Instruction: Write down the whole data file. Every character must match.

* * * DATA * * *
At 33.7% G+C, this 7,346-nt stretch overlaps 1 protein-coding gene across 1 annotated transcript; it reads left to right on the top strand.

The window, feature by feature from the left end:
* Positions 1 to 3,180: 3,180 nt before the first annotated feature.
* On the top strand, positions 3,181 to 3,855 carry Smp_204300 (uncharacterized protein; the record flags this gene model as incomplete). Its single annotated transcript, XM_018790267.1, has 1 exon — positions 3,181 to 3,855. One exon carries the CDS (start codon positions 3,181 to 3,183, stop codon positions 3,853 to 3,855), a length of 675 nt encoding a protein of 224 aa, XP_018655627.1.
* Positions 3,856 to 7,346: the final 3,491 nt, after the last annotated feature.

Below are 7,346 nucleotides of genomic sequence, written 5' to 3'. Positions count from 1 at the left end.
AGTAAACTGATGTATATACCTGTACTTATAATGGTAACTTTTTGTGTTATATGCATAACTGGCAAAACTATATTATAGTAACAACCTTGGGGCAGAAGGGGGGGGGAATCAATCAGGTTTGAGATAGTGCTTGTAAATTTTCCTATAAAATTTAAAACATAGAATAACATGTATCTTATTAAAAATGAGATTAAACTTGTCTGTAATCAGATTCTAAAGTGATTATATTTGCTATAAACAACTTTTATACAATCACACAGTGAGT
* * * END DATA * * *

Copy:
At 33.7% G+C, this 7,346-nt stretch overlaps 1 protein-coding gene across 1 annotated transcript; it reads left to right on the top strand.

The window, feature by feature from the left end:
* Positions 1 to 3,180: 3,180 nt before the first annotated feature.
* On the top strand, positions 3,181 to 3,855 carry Smp_204300 (uncharacterized protein; the record flags this gene model as incomplete). Its single annotated transcript, XM_018790267.1, has 1 exon — positions 3,181 to 3,855. One exon carries the CDS (start codon positions 3,181 to 3,183, stop codon positions 3,853 to 3,855), a length of 675 nt encoding a protein of 224 aa, XP_018655627.1.
* Positions 3,856 to 7,346: the final 3,491 nt, after the last annotated feature.

Below are 7,346 nucleotides of genomic sequence, written 5' to 3'. Positions count from 1 at the left end.
AGTAAACTGATGTATATACCTGTACTTATAATGGTAACTTTTTGTGTTATATGCATAACTGGCAAAACTATATTATAGTAACAACCTTGGGGCAGAAGGGGGGGGGAATCAATCAGGTTTGAGATAGTGCTTGTAAATTTTCCTATAAAATTTAAAACATAGAATAACATGTATCTTATTAAAAATGAGATTAAACTTGTCTGTAATCAGATTCTAAAGTGATTATATTTGCTATAAACAACTTTTATACAATCACACAGTGAGT